I've always had a hard time immediately understanding the differences between passive, causative, and causative-passive. If I really sit down and try to work out the meaning I can generally get it, but I have a bad habit of just skimming over it.

One verb that is giving me trouble is 笑う:

The passive is 笑われる, or "to be laughed at". This seems pretty straight-forward.

たけしさんはメアリーさんによく笑われます。 Takeshi is often laughed at by Mary.

The causative is 笑わせる, or "to make laugh, to let laugh". Again, this makes sense to me.

彼は子供達を笑わせた。 He made the children laugh.

What I don't understand is the the causative-passive, 笑わせられる. My understanding of it is that it follows the pattern of "is made to do", that someone is made to do something that they don't want to do. But how does this work with laughter? It seems to me that this is the same meaning as "being made to laugh". The only other thing I can think of is "was made to laugh at someone", like in a peer-pressure sort of situation.

Take this JLPT practice question:

△△さんの冗談には、いつも思わず 笑わせられた

The wrong answers include 笑われた, and 笑わせた.

Why is the answer the causative-passive (せられた), and not the causative (せた)? What is the difference in meaning? Is the causative out-right wrong here, or is it just less-right or natural then the causative-passive? Is there a clue in the sentence structure that I'm missing?

2 Answers 2


It's the joke that made you laugh...

The に of 冗談には indicates what made you laugh, but you can't say


since 冗談 can't make people laugh actively. (Which is different from English. Compare this answer of mine about the difference of usage of the passive in Japanese and English.)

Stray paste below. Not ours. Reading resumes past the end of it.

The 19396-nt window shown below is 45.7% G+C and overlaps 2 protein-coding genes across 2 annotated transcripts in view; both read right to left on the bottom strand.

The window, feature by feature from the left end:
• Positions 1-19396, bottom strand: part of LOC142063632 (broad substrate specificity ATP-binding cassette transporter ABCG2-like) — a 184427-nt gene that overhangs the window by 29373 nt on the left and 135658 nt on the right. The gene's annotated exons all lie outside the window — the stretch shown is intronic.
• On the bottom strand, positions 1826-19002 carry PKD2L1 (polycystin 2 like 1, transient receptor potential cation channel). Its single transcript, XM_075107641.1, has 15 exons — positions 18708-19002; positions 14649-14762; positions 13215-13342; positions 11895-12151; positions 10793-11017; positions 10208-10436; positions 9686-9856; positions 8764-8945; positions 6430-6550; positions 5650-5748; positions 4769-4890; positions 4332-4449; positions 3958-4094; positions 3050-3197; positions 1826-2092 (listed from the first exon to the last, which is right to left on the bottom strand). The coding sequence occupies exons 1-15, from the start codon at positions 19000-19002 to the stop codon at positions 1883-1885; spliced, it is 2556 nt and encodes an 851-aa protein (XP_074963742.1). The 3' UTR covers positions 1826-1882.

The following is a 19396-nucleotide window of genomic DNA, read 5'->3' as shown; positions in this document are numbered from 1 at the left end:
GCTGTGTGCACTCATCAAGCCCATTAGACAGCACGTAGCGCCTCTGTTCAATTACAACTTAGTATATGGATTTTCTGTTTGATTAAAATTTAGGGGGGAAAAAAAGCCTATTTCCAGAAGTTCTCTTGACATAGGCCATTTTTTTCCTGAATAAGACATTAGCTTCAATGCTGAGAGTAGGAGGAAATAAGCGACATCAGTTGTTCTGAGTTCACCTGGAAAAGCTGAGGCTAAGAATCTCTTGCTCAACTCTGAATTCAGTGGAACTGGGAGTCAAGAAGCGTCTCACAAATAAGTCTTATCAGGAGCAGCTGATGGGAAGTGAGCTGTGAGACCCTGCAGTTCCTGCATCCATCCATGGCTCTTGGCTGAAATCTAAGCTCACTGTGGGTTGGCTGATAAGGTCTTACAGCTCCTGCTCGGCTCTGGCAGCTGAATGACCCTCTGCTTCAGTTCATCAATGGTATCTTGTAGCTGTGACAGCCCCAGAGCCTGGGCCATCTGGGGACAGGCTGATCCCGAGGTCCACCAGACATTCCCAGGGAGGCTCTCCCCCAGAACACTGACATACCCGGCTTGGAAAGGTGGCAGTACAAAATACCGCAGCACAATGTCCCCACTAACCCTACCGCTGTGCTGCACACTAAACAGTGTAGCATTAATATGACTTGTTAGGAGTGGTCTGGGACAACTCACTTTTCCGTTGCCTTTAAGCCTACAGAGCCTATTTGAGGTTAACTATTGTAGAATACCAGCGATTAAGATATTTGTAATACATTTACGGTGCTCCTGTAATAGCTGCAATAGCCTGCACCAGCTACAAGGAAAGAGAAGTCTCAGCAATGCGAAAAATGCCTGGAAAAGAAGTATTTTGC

In some sense, the sentence above would be more complete as


but sounds less natural, because you are stating a subject, which should already be obvious (see Tsuyoshi Ito's comment below).

  • In your last sentence, 私が must be 私は. In addition, although this sentence can indeed be called “more complete,” stating an obvious subject makes it less natural. Commented Sep 21, 2012 at 0:33
  • @TsuyoshiIto Thanks, I thought は sounded more natural, too, but thought I could get away with が... Anyway, corrected.
    – Earthliŋ
    Commented Sep 21, 2012 at 3:18
  • "You can't say 冗談が私を笑わせた。" I disagree. 彼の冗談は私を笑わせた sounds completely natural to me. The point of the passive is not to avoid 冗談 being the subject, but to add the nuance of involuntariness, as Teno's answer suggests.
    – dainichi
    Commented Sep 21, 2012 at 7:55
  • I agree with your example. I, too, believe 彼の冗談は私を笑わせた is natural and correct. But in this example 彼の冗談 is the topic of the sentence; the sentence 彼の冗談が私を笑わせた sounds unnatural, because が indicates 冗談 as subject, and this is what mustn't happen. In Japanese, a joke can't make someone laugh directly, but can, of course, be the reason (indicated by は) for someone to be made to laugh...
    – Earthliŋ
    Commented Sep 21, 2012 at 14:58
  • 1
    @silvermaple に(は) indicates 冗談 as indirect object (and the topic of the sentence). 冗談には makes only sense as indirect object for 笑わせられた. 笑わせた doesn't take an indirect object and 笑われた would mean the joke laughed at you...
    – Earthliŋ
    Commented Sep 22, 2012 at 1:27

In the sentence, "△△さんの冗談には、いつも思わず笑わせられた。", "笑わせられた" has a nuance "I could not resist △△'s jokes". The sentence implies the jokes were really good.

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